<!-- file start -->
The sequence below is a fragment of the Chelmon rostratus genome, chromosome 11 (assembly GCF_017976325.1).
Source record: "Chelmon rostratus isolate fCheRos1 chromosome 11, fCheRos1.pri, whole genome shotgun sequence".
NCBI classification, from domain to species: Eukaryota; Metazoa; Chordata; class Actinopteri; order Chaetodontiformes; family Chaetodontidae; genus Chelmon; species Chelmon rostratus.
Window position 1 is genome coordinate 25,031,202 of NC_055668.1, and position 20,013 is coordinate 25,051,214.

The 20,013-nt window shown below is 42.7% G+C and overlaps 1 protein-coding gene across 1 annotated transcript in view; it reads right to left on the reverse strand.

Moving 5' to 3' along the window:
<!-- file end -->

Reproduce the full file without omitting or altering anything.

The sequence below is a fragment of the Chelmon rostratus genome, chromosome 11 (assembly GCF_017976325.1).
Source record: "Chelmon rostratus isolate fCheRos1 chromosome 11, fCheRos1.pri, whole genome shotgun sequence".
NCBI classification, from domain to species: Eukaryota; Metazoa; Chordata; class Actinopteri; order Chaetodontiformes; family Chaetodontidae; genus Chelmon; species Chelmon rostratus.
Window position 1 is genome coordinate 25,031,202 of NC_055668.1, and position 20,013 is coordinate 25,051,214.

The 20,013-nt window shown below is 42.7% G+C and overlaps 1 protein-coding gene across 1 annotated transcript in view; it reads right to left on the reverse strand.

Moving 5' to 3' along the window: